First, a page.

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The Press Box For June 17

By Staff | Jun 17, 2020

Basketball courts and little league fields around the area were filled with kids this past week for the first time in three months. Tennis courts were busy and kids were on the playground equipment, soccer balls were being kicked and kids were back in the school yards conditioning and training. Things are looking up here in our area. But what about around the rest of the country?

A return to sports is a return to some normalcy. But don’t hold your breath. Baseball’s opening day came and went. The Olympics were postponed. Football in the fall? Don’t count on it.

Sports are so important to so many that some have likened them to a modern religion, Sports are more than games, meets, and matches, they’re important aspects of social life that have meanings far beyond scores and performance statistics.

Although most don’t know or remember, this isn’t the first time sports have been put on hold. During previous crises and conflicts, sports have been stopped. But in the past it was brief and sports went on to act as a way to bring Americans together, helping them persevere and, ultimately, heal. This time may be different.

Sports always seems to endure. During times of crisis, sports can be a healer, they help reduce negative emotions, like depression and isolation. Way before our time sports went on to endure both World War 1 and the 1918 flu pandemic. Even during the civil war there was a disruption in sports. Baseball was less than two decades old and players were taken to war causing clubs to fold or play reduced schedules.

The 1918 flu arrived in the spring, but the second wave hit stronger in the fall right at the onset of the college football season. With a shortage of players due to the war, discussions to cancel the season were already underway when the flu returned.

Michigan had played only one game when the governor shut down public gatherings. Nonetheless, as flu cases subsided in November 1918, more games were played. Michigan and Pitt were declared co-champions, despite playing only five games each.

More recently, 9/11 brought security concerns and on the day of the attacks, Major League Baseball immediately postponed all 15 games. Over the next six days, 91 games were cancelled. However, games resumed on September 17, and the World Series was played in November.

The Super Bowl was set back, but went on as planned.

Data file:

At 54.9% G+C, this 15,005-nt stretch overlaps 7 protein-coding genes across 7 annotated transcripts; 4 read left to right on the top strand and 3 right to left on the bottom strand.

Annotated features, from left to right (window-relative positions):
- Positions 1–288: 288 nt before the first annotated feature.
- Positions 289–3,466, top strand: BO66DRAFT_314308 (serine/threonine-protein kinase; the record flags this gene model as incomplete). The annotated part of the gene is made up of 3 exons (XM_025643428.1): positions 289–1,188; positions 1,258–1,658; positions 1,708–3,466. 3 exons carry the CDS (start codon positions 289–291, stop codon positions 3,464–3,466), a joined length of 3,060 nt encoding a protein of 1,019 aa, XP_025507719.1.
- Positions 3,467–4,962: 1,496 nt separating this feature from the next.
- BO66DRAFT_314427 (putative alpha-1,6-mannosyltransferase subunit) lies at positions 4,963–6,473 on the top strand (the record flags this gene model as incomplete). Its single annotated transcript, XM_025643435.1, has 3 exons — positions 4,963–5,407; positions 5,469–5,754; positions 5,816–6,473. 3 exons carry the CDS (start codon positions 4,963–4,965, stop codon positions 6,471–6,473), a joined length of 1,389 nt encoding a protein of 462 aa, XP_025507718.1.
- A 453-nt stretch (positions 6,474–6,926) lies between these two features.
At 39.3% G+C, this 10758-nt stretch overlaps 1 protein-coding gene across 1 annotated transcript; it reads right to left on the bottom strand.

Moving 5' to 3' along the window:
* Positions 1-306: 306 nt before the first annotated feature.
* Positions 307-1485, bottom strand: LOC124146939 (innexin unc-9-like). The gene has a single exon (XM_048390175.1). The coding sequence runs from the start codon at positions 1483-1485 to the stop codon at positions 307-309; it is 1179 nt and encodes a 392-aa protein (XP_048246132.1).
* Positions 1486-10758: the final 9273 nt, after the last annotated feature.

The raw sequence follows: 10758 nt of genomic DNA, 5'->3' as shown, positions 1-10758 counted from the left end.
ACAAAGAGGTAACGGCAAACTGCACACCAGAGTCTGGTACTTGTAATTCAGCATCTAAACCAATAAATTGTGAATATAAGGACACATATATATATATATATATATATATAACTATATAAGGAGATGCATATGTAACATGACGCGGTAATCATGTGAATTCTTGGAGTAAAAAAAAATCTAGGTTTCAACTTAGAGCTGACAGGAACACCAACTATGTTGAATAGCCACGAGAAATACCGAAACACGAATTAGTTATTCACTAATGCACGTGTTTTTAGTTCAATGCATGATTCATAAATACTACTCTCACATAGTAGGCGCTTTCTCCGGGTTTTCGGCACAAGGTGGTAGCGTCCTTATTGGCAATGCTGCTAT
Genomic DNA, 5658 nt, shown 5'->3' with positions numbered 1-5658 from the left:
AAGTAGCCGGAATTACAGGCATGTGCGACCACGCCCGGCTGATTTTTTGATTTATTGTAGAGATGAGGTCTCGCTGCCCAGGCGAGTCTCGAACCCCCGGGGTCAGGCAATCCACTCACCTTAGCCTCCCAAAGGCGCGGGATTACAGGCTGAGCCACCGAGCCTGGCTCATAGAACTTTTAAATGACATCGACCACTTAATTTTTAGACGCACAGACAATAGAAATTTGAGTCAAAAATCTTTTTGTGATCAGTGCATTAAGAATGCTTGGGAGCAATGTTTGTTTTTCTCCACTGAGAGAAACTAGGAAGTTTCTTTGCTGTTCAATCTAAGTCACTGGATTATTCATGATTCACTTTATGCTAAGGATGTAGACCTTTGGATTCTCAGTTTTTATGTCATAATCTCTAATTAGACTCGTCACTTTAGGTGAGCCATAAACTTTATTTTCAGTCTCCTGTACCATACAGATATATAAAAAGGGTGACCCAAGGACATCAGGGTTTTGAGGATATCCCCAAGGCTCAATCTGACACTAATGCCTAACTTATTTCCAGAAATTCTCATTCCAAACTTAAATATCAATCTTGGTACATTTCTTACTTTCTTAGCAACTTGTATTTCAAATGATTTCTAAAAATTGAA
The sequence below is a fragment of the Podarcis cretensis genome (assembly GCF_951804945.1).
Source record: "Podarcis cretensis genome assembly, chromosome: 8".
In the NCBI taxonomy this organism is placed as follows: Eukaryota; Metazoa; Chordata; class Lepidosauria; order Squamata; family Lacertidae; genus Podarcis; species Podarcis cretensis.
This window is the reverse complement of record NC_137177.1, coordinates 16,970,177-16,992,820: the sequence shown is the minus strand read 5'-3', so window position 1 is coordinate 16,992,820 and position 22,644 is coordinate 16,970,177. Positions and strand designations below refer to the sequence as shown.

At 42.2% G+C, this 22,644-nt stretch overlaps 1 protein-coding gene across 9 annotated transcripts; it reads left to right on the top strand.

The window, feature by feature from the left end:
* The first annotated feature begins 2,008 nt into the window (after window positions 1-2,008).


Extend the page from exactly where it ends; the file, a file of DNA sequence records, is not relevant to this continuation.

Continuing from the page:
The current sports shut down,is unprecedented. It has touched every level of every game, in every country in the world. from the olympics down to pickup basketball. We’re making plans here at the newspaper to print our fall schedule book and publish the annual football tab. Schedules for the most part can be found on the WVSSAC Website, so we see schools are hoping for the best as well.

My heart will break for older teens if they don’t get to play sports this fall, because of the coronavirus.

Most are nearing the end of their competitive sports days, and you hate to see them robbed. It happened this spring lets hope that’s the end of it.

For the younger kids, I see a silver lining. They may or may not have little league or T-Ball, but it’s a chance for them to do more kids stuff, fewer games, or no games for a year or so, could be a very good thing for kids. Almost from the time they’re born, too many kids heed a schedule. Starting at 4-5 years old, you can be signed up for sports leagues, and practice four or five days a week. They burn out, seventy percent of children quit playing sports by the time they are 13.

Right now the precautions and requirements have relaxed and we’re all excited and feeling good to see restaurants opening, swimming pools filled with people, and somewhat of a way of life we’ve been accustomed to slowly returning.

Just keep in mind it’s not over by a long shot. We can continue to have sports, we can continue to have normal activity, but we still need to err on the side of precaution. In the battle against the coronavirus, sports cannot be totally relied upon. In fact, sports are among the culprits that led to massive outbreaks and spread of the virus in places around the globe.

In all of this, there’s an important point to consider. We’re still trying to adapt to the many jarring changes to our routines. I am excited at how quickly sports has bounced back, I marvel at many of the other activities that have resumed and how life has kinda picked up right where it left off.

I am happy for the reopening of society. I can’t wait for the return of pro-baseball, the start of football, high schoolers hitting the volleyball court, cross country meets, all the things that make the sports world go round. I am happy to see people back in the empty church buildings, and most of all people returning to work.

There’s still a lot of protesting and other things going on and for the most part travel is not on the top of my list of things to do. I feel like we are very fortunate to live right here in what I see as one of the safest places in the nation. Let’s all do our part to keep it that way. Wear your mask, practice good hygiene, social distance, and take precautions. As we look across the country there is a rise in infections from the virus and more people are dying each day, according to the numbers put out by the CDC. We have surpassed 116,000 deaths. Stay safe and have a great summer, filled with activitiy. eparsons@tylerstarnews.com